A Question of Jewish Law

January 28, 2016

30 – Father of Many Nations

Filed under: Conversion,Jewish Law,Life Cycle,Marriage and Divorce — chaimweiner @ 10:17 am

Question: What is the proper way to refer to a convert when called to the Torah?

Answer: The use of family names is a late phenomenon.  Since many people share the same name, to avoid confusion the custom is to refer to a person together with the name of their father.  This is the case when a person’s father is a Jew.  A person who converts to Judaism is seen as one who has been born again.  Therefore, we no longer link them back to their biological parents.

The earliest evidence we have for the naming of converts comes from headstones found in ancient cemeteries.  From these we know a large number of names dating from the Second Temple period, including several people who were referred to by the title ‘HaGer’, meaning ‘the convert’. This is also the case in early rabbinic literature. One of the early translations of the Bible to Greek was done by Akilas HaGerYehuda ben Gerim was a student of Rabbi Yohanan.  One of the leaders of the rebels in the Great War against Rome was Shimon Bar Giyora, which derives from the word HaGer.  Even if the use of ‘HaGer’ was not universal it was certainly not uncommon.

The use of the word HaGer continues into the Middle Ages.  However, starting from the 11th century we find converts being referred to as ‘Ben Avraham’ or ‘Ben Avraham Avinu’.  Two different explanations are given. Gershom ben Yakov HaGozer, a Mohel  [13th century, Germany] writes that when naming the child of a convert, the child should be referred to as ‘Ben Avraham’ because Abraham was the first convert to Judaism. Rabeinu  Asher [14 century, Germany and Spain] writes that when recording the name of a convert in a GET he is referred to as ‘Ben Avraham’ because Abraham was blessed by God as the father of many nations.  There are many other halachic authorities who rule that the proper way to refer to a convert is ‘Ben Avraham’.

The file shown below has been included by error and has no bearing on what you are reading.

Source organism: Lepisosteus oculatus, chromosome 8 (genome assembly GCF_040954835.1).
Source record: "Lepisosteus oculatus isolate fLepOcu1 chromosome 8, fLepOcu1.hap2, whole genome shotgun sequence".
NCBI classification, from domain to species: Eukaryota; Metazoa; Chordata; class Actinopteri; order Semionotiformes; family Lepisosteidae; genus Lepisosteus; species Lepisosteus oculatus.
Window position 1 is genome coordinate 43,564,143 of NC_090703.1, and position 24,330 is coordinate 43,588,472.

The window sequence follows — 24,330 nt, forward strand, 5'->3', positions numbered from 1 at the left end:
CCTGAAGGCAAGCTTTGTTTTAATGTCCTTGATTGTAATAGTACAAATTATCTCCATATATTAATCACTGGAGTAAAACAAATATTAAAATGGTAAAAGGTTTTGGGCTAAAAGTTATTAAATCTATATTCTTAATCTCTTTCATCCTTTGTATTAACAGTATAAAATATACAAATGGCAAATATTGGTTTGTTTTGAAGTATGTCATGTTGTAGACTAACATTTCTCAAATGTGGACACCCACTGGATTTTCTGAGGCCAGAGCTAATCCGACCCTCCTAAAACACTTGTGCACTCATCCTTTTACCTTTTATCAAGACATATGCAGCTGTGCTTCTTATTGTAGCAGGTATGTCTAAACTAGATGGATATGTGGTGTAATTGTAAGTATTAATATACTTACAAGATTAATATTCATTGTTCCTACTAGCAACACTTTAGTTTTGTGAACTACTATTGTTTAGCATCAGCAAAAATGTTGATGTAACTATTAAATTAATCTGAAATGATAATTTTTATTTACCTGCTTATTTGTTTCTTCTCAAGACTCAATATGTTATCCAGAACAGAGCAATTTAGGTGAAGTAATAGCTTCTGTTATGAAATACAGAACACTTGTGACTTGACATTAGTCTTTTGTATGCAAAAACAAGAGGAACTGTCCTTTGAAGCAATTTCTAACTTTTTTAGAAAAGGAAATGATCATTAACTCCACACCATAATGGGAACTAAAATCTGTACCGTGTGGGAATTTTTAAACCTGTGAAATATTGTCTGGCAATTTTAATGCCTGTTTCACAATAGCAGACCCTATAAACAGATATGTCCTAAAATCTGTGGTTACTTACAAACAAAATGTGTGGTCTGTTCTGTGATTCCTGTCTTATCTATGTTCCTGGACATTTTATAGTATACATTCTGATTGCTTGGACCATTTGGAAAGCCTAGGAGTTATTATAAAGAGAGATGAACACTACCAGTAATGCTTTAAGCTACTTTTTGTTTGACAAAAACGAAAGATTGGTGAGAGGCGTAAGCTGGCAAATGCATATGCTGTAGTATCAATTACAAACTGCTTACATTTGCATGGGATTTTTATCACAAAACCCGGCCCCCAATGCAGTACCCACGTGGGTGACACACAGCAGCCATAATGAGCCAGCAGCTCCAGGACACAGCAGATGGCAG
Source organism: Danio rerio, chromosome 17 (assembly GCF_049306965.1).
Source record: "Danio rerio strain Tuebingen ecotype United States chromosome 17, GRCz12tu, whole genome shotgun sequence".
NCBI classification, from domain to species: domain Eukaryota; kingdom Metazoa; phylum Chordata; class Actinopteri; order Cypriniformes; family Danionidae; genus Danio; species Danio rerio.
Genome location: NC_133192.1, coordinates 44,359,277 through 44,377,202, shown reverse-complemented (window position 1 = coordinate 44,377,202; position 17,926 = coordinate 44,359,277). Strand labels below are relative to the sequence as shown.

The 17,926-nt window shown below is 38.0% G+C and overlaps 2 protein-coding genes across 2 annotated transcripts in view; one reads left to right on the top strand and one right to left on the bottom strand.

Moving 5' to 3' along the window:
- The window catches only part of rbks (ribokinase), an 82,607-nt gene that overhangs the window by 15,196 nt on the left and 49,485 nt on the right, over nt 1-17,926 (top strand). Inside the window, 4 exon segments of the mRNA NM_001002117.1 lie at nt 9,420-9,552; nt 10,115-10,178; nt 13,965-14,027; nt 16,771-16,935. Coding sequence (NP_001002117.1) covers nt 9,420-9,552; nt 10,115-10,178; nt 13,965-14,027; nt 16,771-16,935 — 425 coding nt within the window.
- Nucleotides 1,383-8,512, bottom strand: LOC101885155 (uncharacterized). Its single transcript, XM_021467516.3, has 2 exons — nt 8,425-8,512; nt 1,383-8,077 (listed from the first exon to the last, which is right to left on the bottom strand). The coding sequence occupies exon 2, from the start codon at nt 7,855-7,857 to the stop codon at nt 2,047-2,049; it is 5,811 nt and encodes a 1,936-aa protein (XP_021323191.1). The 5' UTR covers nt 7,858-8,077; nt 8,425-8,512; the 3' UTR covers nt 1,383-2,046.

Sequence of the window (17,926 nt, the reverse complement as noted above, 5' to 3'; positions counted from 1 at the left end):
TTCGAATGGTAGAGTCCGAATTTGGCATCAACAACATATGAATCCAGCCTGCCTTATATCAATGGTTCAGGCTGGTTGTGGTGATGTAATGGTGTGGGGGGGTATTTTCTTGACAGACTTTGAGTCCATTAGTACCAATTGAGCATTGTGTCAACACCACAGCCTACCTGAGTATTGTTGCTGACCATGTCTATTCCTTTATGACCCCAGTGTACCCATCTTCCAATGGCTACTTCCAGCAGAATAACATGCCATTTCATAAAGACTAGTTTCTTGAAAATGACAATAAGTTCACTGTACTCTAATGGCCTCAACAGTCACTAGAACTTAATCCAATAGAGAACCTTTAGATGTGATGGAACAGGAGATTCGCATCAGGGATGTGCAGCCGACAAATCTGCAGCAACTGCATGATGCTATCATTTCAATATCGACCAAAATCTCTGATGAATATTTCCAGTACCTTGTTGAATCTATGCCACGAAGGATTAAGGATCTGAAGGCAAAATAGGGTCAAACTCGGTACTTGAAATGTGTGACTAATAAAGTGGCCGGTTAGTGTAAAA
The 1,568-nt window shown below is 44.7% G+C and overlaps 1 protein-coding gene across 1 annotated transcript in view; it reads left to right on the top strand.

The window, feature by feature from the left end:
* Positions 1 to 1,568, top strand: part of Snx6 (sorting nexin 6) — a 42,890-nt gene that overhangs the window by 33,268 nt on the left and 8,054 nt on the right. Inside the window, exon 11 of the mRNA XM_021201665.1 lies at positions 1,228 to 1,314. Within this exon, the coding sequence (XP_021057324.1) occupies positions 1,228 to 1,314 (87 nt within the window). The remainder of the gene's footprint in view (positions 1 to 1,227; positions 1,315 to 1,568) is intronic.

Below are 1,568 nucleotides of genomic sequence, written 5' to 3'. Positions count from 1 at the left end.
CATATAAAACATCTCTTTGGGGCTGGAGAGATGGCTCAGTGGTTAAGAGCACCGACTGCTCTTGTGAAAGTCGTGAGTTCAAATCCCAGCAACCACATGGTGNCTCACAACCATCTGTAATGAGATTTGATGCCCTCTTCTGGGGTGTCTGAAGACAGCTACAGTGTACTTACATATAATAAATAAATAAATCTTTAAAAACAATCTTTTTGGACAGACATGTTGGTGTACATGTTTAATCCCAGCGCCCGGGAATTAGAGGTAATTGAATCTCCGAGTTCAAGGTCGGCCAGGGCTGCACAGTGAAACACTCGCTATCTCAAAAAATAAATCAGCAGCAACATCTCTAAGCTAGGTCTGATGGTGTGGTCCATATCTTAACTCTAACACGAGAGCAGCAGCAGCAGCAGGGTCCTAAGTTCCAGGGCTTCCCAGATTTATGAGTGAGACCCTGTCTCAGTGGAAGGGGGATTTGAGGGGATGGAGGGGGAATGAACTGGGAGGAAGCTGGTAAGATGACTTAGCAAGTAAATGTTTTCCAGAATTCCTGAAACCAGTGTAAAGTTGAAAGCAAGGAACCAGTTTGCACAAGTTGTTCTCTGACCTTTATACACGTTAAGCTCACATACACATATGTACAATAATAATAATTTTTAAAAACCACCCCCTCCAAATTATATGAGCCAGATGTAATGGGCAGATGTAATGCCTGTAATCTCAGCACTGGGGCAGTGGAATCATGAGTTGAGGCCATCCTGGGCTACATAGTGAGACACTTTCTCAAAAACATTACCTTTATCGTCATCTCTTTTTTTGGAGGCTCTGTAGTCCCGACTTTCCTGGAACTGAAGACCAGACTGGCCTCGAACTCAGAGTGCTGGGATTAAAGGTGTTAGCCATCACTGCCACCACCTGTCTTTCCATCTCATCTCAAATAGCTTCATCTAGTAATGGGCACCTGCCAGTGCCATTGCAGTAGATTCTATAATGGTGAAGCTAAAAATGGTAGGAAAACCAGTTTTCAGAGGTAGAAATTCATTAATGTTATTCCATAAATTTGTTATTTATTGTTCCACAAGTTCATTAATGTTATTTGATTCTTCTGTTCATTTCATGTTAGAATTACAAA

There are also authorities who say that a convert should be referred to as ‘Ben Avraham Avinu’.  Rabbi Alexander HaKohen, [15th century, Germany] an expert on Gittin, writes that one should refer to a convert by the name of ‘Avraham Avinu’ and not just ‘Avraham’ in order not to mislead.  Joseph Karo in the Shulchan Aruch rules that in a GET, the title ‘Avraham Avinu’ should be used.  The use of Avraham Avinu is prevalent since the 17th century.

In recent years there are those who have opposed the use of a special name for converts, pointing out that it is forbidden to shame a convert by reminding them of their former life.  However, historically the title ‘convert’ was not seen as a derogatory title. No one felt that the need to hide the fact that they had converted.

Following historical precedent, the correct way to refer to a convert is either ‘HaGer’, ‘Ben Avraham’ or ‘Ben Avraham Avinu’.  In communities where both father’s and mother’s names are used, it is appropriate to refer to both Abraham and Sarah.

In the case where a child’s father is Jewish, there is no reason not to refer to his biological father.  Also, an adopted child should be referred to by his adoptive parents’ names.  This follows the halachic principle that a person who raises a child assumes the status of a parent.